Viet Nam's World Trade Organisation commitments on opening up the education sector have, in fact, created opportunities for foreign investors. — File Photo
Viet Nam News Education is an attractive sector for foreign investors. However, investors should be aware of the opportunities and the challenges in investing in the sector.
The education sector is being facilitated
Viet Nam’s World Trade Organisation commitments on opening up the education sector have, in fact, created opportunities for foreign investors. With Viet Nam in desperate need of an international-standard learning environment, the education business may lead to significant profitability for the investors.
When establishing educational institutions, foreign investors and enterprises do not, in all cases, have to build and complete the construction of the facility before starting operations.
For educational institutions that are registering to operate for less than 20 years, it is not necessary for foreign investors to build separate facilities; instead, they can rent schools, classes, workshops and other areas that are suitable and stable for at least five years.
For those that are registering to operate for 20 years or more, the construction of new facilities is mandatory. In the initial period of up to five years, these facilities must have a lease contract or an agreement, in principle, to provide necessary and stable facilities for training and teaching and to ensure investment for the construction of such facilities is in accordance with the progress of the project.
Foreign investors can also open their branches in the same province or city as the main educational institutions or in other provinces and cities.
Legal issues to be noted
1. The scope and form of foreign investment in education
According to the schedule of commitments with the WTO, for the education sector, Viet Nam has only committed to the fields of engineering, natural sciences, technology and business administration, as well as business science, economics, accounting, international law and language training. However, for the aforementioned fields, which belong to the higher education and adult education sectors, the training programs must be approved by the Ministry of Education and Training of Viet Nam.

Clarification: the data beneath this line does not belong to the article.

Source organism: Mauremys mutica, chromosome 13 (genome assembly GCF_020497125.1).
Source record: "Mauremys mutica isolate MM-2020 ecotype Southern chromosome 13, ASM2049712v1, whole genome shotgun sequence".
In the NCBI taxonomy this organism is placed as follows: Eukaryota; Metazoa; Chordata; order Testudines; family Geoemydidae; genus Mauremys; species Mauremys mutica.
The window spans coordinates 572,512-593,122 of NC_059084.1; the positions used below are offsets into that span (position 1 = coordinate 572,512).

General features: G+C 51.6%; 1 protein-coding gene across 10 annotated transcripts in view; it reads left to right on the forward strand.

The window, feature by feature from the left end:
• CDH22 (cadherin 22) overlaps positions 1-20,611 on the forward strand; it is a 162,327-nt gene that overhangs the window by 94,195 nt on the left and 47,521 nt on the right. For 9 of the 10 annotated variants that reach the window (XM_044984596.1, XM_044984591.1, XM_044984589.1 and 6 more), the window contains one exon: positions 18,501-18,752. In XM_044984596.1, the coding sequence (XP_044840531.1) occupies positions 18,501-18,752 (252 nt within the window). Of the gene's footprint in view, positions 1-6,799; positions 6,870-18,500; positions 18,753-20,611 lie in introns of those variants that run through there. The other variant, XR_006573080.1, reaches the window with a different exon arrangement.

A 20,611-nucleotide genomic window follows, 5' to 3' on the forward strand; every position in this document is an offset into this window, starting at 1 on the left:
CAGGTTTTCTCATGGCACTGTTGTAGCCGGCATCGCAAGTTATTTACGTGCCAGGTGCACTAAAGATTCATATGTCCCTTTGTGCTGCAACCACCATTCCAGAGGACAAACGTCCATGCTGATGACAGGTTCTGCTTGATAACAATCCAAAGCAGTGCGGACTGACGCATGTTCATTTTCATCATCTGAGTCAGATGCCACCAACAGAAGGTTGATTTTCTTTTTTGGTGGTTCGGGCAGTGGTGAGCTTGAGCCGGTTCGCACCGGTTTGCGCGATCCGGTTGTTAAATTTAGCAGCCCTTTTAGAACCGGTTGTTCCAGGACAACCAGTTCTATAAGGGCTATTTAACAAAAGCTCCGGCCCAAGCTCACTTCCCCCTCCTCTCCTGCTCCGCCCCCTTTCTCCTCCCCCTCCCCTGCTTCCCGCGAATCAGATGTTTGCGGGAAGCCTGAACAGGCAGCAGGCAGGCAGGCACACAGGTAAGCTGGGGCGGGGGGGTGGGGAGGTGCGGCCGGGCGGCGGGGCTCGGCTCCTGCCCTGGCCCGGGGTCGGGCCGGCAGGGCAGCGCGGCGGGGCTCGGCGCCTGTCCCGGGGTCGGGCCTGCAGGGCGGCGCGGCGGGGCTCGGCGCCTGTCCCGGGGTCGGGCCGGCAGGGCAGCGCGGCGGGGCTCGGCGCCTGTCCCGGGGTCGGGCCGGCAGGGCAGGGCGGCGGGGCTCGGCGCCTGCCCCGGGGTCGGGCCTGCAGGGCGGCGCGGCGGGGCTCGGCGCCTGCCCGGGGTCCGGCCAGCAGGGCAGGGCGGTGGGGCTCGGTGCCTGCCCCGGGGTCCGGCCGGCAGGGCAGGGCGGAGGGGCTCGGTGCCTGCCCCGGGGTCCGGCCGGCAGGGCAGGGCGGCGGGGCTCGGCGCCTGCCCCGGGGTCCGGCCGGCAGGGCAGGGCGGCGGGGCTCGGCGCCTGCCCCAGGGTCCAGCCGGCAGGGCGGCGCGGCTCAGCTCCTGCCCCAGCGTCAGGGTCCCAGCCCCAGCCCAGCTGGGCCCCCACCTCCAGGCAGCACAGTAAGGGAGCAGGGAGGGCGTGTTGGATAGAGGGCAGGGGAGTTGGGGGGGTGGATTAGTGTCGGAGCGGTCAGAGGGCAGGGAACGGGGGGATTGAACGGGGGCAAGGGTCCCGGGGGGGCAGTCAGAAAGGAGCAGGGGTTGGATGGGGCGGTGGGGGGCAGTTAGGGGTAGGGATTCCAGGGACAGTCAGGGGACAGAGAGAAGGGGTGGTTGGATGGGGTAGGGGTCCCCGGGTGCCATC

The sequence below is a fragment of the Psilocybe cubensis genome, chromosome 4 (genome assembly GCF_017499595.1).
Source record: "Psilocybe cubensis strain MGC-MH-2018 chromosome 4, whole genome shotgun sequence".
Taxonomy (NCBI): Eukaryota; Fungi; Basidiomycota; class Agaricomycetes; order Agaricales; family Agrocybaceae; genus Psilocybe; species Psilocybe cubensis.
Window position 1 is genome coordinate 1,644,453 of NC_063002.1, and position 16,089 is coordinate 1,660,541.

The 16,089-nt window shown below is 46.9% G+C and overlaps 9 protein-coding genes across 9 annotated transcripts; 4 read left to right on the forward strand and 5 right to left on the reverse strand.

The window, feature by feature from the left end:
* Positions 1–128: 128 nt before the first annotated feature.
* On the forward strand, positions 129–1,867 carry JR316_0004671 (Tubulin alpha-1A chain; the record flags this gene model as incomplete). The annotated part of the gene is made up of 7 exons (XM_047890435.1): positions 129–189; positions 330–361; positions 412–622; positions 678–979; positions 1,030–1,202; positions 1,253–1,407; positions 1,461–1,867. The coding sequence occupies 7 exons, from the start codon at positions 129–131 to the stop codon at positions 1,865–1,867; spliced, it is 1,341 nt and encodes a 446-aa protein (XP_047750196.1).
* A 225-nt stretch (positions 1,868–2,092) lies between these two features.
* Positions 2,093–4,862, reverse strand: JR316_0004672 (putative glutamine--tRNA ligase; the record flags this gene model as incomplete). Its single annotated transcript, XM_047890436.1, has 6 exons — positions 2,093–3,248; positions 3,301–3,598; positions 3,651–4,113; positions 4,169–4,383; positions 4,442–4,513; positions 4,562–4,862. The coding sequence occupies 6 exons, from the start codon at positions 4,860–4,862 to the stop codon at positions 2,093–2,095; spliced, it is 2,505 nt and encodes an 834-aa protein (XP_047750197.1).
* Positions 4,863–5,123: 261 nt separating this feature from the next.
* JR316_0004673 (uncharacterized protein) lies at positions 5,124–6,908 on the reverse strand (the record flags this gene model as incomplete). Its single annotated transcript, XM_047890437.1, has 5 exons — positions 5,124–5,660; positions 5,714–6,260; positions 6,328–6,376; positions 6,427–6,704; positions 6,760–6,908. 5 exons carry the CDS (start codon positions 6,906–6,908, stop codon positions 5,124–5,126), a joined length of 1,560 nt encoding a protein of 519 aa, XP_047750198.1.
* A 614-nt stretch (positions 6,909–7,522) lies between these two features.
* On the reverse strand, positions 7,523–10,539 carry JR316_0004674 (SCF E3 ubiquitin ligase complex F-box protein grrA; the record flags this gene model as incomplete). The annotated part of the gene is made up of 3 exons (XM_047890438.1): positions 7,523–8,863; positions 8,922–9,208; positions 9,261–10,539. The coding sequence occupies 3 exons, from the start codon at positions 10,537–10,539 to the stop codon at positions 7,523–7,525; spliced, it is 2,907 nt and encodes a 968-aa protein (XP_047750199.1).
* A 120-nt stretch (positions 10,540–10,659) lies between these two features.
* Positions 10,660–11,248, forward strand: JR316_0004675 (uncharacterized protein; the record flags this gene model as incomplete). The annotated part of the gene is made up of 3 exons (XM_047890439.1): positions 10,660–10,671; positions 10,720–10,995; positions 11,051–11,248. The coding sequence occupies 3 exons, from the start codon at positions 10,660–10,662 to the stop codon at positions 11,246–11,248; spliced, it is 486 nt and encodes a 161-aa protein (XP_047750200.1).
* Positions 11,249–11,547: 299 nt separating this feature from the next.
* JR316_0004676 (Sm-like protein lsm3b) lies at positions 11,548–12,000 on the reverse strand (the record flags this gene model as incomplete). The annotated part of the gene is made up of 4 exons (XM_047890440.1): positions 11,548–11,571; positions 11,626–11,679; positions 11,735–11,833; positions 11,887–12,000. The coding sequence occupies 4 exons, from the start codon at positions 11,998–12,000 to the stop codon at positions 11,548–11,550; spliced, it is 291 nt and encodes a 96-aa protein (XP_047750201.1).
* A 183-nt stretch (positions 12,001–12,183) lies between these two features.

With respect to general education services, which includes elementary schools, secondary schools, high schools and pre-schools, Viet Nam has not yet committed to opening the sector to foreign investors. Institutions operated by foreign investors that provide general education are meant for foreign students and a fixed number of Vietnamese students only. Pre-schools can only enroll foreign students, not Vietnamese children.
Foreign investors are permitted to establish educational institutions in two forms: wholly foreign-owned educational institutions or joint venture educational institutions.
2. Restrictions foreign investors will encounter in establishing educational institutions
Foreign investors must perform the necessary procedures to obtain three types of licences:
1. Investment Registration Certificates
2. Decision permitting the establishment of educational institutions
3. Licence for educational activities.
Please note the “Decision permitting the establishment of educational institutions” will be revoked if the educational institutions have not qualified for the “Licence for educational activities” within 36 months for higher education and vocational institutions (excluding vocational training centres) and 24 months for other educational institutions.
The percentage of Vietnamese students studying at educational institutions offering foreign educational programs and a foreign diploma cannot exceed 10 per cent for primary and secondary schools and must be 20 per cent or less for high schools. This provision will create difficulties for the schools when the number of Vietnamese students demanding admission exceeds the established quota.
As stipulated in Decree 73, the percentage of lecturers with a doctoral degree from colleges and universities with foreign investment must be at least 25 per cent and 35 per cent, respectively. For colleges and universities that do not have foreign investment, the percentage of lecturers with a doctoral degree has not yet been unfixed, so it can be expanded to meet the requirements of the schools. — PLF Law Firm